GRAND RAPIDS, Mich.
– Alliance Defending Freedom attorneys representing the Young Americans for Liberty student organization chapter and one of its student organizers at Kellogg Community College in Battle Creek sued the school Wednesday in federal court after campus security arrested three people
handing out copies of the U.S. Constitution while talking with students about the club on a sidewalk.
The school claims the club supporters violated its Solicitation Policy, which states that students and others must obtain permission from the school before they engage in any expressive activity anywhere on campus, including distribution of any written material. The lawsuit
, Young Americans for Liberty at Kellogg Community College v. Kellogg Community College
, explains that the policy is unconstitutional for that reason, and also because it grants college officials too much discretion to restrict the content and viewpoint of student speech if it does not “support the mission of Kellogg Community College (KCC) or the mission of a recognized college entity or activity.”
“All public colleges—which are supposed to be the ‘marketplace of ideas’—have the duty to protect and promote the First Amendment’s guarantee of free speech,” said ADF Legal Counsel Travis Barham. “Ignoring this duty, KCC arrested these club supporters for exercising this freedom, and, ironically, for handing out copies of the very document—the Constitution—that protects what they were doing.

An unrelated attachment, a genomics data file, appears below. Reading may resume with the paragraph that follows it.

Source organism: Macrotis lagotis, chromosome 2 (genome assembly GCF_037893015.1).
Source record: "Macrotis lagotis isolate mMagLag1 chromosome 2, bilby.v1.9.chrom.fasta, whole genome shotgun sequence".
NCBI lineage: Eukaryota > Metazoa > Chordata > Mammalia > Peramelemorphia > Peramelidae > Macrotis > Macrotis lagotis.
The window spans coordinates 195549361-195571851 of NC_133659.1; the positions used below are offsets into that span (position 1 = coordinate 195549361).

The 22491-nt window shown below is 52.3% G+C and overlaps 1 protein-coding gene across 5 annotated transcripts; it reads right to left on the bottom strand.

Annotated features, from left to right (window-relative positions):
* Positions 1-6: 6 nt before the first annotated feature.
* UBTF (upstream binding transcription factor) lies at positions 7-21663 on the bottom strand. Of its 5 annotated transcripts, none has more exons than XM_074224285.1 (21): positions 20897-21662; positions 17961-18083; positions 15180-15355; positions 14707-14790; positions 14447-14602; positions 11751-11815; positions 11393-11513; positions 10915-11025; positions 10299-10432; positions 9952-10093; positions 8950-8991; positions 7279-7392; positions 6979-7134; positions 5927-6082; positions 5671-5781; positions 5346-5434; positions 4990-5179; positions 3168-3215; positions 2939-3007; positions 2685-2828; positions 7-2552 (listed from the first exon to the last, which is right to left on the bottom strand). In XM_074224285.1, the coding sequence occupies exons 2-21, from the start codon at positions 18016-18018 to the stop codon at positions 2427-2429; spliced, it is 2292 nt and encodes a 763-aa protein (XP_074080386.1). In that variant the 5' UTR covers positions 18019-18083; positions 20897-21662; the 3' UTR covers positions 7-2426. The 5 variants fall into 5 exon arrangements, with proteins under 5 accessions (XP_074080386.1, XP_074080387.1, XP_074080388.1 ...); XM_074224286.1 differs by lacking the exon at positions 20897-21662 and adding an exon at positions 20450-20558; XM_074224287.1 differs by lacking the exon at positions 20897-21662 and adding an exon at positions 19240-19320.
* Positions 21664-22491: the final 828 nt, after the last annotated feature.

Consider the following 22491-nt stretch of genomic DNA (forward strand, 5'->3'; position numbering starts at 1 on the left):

On Sept. 20 of last year, KCC students Brandon Withers and Michelle Gregoire, along with three other YAL supporters were on a large, open walkway in front of the Binda Performing Arts Center on KCC’s campus talking with students about the club and handing out pocket-sized copies of the U.S. Constitution. Withers, Gregoire, and the other supporters were not blocking access to buildings or pedestrian traffic and were not interfering with any KCC activities or other planned events on campus.
KCC administrators and campus security eventually approached them and said that they were violating the Solicitation Policy because they had not obtained prior permission from KCC, and that they were not allowed to conduct expressive activity in this location on campus.
One of the administrators told the supporters that “engaging [students] in conversation on their way to educational places” is a violation of the Solicitation Policy because it is an “obstruction to their education” to ask them questions like, “Do you like freedom and liberty?,” adding that he was concerned that the students from “rural farm areas…might not feel like they have the choice to ignore the question.”
The officials instructed Withers, Gregoire, and the others that they must immediately stop engaging in their speech activities and leave campus. When Gregoire and two of the other club supporters politely informed KCC’s chief of public safety that they were going to continue exercising their First Amendment freedoms by talking with students and handing out copies of the Constitution, he arrested them and charged them with trespass.
“Today’s college students will be tomorrow’s legislators, judges, commissioners, and voters,” said ADF Senior Counsel Casey Mattox. “That’s why it’s so important that public universities model the First Amendment values they are supposed to be teaching to students, and why it should disturb everyone that KCC and many other colleges are communicating to a generation that the Constitution doesn’t matter.”
Attorney Jeshua T. Lauka of the Grand Rapids law firm David & Wierenga, P.C. is serving as local counsel in the case, filed in the U.S. District Court for the Western District of Michigan.